When stress responses occur too frequently and/or dramatically, however, the body has a more difficult time recovering, which can result in the body remaining in a semi emergency readiness state that we call stress-response hyperstimulation. A body that becomes stress-response hyperstimulated can exhibit similar sensations and symptoms to that of an active stress response, AND can include odd symptoms associated with elevated stress, since stress responses stress the body. The falling dropping sensation is an example of how the body can ‘misbehave’ when overly stressed.
While the exact cause of this anxiety symptom is unknown, it’s thought that an overly stimulated nervous system can cause the nervous system and the body’s sensory organs to send and receive errant sensory information. This errant information can be perceived as a falling dropping sensation, such as that associated with this anxiety symptom. And because the body uses its sensory organs and nervous system, which includes the brain, to establish balance and placement in our 3D world, a hyperstimulated nervous system and how it can misbehave can cause a brief disruption to our balance and placement resulting in this falling dropping sensation.
How to get rid of the falling dropping sensation?
The falling dropping sensation is just a symptom of persistently elevated stress, and therefore, needn't be a cause for concern. It will subside when you reduce your stress and give your body ample time to calm down. As your body's stress returns to a more normal level, symptoms of stress subside, including the falling dropping sensation. Therefore, this symptom needn't be a cause for concern.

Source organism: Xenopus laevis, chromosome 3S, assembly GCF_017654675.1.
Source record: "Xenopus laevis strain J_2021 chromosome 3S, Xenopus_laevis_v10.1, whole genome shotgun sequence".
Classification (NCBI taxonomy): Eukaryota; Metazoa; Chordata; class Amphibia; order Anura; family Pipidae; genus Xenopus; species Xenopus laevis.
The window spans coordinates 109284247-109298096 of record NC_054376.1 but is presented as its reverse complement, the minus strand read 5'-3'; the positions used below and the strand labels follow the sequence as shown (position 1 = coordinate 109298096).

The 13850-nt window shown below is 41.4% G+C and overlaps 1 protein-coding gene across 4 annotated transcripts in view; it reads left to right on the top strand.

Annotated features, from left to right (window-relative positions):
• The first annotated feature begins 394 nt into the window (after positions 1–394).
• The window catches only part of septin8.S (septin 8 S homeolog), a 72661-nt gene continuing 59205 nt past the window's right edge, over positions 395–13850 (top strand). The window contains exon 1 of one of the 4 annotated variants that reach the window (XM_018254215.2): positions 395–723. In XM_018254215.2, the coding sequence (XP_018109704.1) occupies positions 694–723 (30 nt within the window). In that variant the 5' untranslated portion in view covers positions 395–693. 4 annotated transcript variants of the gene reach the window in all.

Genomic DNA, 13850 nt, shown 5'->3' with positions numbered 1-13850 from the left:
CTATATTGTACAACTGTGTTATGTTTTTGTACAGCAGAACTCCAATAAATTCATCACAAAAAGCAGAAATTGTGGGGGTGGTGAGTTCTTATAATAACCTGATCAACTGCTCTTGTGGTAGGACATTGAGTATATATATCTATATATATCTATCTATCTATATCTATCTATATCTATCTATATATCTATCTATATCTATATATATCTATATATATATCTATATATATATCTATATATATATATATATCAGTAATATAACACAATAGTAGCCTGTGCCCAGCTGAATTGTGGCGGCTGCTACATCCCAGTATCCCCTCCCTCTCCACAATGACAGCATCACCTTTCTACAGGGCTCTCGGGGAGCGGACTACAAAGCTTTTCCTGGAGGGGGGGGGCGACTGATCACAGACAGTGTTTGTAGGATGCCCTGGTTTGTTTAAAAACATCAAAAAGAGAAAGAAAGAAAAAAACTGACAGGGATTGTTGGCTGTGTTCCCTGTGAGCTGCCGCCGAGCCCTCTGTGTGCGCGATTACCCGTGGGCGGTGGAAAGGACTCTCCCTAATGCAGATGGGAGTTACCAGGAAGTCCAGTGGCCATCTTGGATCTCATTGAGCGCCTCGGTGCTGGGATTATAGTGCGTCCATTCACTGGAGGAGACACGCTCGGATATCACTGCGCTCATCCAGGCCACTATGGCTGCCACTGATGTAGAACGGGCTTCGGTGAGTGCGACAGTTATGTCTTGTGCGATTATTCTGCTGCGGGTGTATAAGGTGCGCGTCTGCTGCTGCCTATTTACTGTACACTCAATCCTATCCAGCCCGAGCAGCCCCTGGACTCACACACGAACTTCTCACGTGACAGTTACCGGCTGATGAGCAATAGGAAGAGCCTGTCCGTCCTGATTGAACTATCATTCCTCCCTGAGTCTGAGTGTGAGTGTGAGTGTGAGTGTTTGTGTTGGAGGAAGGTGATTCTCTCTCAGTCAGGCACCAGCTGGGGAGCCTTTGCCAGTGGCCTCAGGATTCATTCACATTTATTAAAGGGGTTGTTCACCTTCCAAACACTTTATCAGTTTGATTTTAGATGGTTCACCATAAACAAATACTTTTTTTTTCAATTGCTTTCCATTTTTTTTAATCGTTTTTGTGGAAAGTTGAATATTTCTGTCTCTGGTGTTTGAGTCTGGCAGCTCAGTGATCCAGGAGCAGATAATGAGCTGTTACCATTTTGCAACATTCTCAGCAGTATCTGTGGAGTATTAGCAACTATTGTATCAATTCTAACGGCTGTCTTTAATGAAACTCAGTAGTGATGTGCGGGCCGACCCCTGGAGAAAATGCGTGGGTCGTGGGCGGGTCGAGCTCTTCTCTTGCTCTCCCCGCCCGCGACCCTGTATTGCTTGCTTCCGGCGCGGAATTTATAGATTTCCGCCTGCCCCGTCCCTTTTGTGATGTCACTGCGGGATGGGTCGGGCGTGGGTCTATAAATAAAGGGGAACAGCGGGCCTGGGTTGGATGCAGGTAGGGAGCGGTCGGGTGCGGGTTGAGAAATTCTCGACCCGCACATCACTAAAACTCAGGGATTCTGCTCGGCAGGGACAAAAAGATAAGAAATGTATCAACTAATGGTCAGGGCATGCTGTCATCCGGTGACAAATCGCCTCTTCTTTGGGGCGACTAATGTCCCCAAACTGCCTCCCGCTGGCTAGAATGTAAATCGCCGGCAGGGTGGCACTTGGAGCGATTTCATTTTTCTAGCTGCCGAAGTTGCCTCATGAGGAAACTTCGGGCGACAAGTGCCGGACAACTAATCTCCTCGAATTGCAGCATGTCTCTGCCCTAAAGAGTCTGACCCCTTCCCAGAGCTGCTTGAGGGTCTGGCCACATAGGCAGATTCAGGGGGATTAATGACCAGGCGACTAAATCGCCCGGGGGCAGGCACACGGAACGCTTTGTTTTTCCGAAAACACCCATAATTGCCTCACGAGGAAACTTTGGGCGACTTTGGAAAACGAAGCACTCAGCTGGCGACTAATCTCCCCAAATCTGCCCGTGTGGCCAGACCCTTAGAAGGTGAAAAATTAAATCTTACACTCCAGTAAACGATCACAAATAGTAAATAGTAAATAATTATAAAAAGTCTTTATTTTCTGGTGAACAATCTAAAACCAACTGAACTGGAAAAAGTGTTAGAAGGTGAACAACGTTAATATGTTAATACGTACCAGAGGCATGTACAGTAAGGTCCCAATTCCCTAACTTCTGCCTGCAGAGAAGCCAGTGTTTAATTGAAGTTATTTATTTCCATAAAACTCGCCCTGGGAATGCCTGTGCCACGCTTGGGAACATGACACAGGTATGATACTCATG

Worrying and fretting are examples of apprehensive behavior, which stress the body. So worrying and fretting about the falling dropping sensation will prevent the body from recovering. While reducing stress can eliminate the body’s overly stressed state, it’s also important to contain your worry, as uncontained worry is a common cause of stress and persistent anxiety symptoms.
If you are having difficulty containing your worry, you may want to connect with one of our anxiety disorder therapists, coaches, or counselors. Working with an experienced anxiety disorder therapist, coach, or counselor is the most effective way to overcome what seems like unmanageable worry.
Chapter 9 in the Recovery Support area of our website is our anxiety symptoms chapter. It contains detailed information about all anxiety symptoms, including what they are, why they occur, what you can do to eliminate them, and how many people experience them (the percentage of people who experience each anxiety symptom). Our anxiety symptoms chapter includes a more detailed description and explanation about the falling dropping sensation anxiety symptom.
The combination of good self-help information and working with an experienced anxiety disorder therapist, coach, or counselor is the most effective way to overcome anxiety and its many symptoms. Until the core causes of anxiety are addressed - we call these core causes the underlying factors of anxiety - a struggle with anxiety unwellness can return again and again. Dealing with the underlying factors of anxiety is the best way to eliminate problematic anxiety and its symptoms once and for all.
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Authors: Jim Folk, Marilyn Folk, BScN. Last updated June 2015.